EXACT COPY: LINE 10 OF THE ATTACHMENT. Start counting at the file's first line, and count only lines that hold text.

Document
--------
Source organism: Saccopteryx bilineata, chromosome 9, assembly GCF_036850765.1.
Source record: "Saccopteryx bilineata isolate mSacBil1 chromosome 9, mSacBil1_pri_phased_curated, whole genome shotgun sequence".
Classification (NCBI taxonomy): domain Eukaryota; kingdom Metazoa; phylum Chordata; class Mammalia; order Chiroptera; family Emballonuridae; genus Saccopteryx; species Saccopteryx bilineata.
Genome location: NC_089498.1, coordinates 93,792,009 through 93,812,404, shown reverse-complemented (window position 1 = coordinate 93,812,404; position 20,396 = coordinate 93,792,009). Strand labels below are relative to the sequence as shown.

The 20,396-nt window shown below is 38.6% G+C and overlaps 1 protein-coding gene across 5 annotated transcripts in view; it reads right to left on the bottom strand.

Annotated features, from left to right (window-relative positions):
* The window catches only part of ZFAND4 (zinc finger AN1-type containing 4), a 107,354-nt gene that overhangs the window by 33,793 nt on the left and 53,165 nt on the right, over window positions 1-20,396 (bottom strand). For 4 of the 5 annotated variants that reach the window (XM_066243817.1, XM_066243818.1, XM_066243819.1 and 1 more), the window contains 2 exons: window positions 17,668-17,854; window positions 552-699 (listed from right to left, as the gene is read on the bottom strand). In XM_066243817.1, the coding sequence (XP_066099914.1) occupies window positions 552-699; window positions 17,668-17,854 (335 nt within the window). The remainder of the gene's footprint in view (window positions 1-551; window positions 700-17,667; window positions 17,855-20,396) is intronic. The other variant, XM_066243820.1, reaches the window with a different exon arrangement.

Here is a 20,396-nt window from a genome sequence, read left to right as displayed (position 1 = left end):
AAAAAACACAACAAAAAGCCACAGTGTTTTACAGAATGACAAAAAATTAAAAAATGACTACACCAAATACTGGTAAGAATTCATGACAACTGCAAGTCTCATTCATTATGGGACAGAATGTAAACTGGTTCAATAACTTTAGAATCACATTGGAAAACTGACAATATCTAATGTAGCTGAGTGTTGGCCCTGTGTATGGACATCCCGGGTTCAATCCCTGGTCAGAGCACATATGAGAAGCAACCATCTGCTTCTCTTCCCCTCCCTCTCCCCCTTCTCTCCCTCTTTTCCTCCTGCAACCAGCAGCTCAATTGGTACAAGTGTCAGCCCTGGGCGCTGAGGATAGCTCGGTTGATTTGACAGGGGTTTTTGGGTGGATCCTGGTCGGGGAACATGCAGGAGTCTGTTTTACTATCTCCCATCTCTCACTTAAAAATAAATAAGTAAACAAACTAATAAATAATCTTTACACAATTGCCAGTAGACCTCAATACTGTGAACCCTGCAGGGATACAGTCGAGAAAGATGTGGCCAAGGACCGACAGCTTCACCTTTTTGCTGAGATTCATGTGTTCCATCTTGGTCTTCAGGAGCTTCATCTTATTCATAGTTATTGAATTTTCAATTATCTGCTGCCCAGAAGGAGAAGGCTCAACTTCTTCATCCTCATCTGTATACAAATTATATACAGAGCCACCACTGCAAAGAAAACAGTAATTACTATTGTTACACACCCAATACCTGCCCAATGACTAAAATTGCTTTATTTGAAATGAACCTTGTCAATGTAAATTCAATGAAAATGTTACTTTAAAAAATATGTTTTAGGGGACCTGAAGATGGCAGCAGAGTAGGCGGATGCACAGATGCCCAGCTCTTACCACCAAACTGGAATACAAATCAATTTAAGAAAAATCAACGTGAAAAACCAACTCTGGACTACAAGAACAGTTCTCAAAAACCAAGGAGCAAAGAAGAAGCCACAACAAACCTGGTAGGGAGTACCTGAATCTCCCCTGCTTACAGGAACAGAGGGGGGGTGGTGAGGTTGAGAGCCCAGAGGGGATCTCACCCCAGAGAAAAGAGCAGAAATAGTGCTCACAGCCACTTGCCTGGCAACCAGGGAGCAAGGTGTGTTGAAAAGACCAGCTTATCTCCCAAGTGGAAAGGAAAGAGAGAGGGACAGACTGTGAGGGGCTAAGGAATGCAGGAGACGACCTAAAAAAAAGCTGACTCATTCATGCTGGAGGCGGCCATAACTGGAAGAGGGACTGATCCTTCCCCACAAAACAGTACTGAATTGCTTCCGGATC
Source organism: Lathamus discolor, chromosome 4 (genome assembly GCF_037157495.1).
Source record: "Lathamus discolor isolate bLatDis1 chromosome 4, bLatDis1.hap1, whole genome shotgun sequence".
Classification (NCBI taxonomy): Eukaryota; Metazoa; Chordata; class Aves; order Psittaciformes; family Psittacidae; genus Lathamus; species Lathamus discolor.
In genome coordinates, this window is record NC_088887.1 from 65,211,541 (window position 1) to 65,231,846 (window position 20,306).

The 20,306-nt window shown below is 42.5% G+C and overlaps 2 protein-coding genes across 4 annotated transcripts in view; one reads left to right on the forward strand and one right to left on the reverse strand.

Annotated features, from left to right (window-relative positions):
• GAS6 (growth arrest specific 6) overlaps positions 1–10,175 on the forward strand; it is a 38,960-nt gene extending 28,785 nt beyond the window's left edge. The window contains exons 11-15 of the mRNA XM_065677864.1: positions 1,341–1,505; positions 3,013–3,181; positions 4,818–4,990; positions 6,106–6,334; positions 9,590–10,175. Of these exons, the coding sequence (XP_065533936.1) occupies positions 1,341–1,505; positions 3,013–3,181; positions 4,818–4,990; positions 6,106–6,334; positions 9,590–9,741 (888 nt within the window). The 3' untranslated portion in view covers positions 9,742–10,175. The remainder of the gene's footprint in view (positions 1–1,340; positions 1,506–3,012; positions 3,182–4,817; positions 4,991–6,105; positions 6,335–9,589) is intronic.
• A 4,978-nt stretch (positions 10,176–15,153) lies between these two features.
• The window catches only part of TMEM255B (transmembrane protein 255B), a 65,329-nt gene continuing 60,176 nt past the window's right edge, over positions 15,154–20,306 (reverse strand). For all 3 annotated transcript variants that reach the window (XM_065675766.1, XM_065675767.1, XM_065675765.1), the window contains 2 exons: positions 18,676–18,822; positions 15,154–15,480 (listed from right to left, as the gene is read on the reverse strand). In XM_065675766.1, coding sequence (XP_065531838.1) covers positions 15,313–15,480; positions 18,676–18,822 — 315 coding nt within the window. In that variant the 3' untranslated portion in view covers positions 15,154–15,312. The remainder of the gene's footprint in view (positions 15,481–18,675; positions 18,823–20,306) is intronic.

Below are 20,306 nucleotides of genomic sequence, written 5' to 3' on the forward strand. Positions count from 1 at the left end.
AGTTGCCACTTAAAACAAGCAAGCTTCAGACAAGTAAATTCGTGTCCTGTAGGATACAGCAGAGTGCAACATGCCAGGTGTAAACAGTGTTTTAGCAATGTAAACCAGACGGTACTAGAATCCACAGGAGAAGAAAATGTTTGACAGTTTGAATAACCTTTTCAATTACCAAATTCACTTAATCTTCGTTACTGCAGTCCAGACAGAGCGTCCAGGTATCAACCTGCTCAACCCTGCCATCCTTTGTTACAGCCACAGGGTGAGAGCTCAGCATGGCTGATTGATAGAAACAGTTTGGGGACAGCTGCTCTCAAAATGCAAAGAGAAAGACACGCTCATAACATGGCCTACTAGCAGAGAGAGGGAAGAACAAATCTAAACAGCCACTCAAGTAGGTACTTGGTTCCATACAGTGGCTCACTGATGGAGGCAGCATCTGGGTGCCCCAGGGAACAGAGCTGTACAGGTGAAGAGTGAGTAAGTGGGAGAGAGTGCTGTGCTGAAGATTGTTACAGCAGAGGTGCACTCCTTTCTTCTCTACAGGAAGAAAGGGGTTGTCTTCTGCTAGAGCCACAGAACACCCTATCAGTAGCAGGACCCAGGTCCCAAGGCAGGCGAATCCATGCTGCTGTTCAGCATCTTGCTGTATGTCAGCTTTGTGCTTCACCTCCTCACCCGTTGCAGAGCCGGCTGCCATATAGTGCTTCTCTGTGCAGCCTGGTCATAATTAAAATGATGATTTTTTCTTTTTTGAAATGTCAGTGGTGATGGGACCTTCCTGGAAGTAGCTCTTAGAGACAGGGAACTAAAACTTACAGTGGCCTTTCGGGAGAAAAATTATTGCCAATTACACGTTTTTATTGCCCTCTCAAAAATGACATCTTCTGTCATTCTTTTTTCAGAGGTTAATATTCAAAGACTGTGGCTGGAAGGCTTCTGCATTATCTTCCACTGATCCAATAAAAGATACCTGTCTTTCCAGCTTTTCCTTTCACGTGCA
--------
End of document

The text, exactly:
Source organism: Lathamus discolor, chromosome 4 (genome assembly GCF_037157495.1).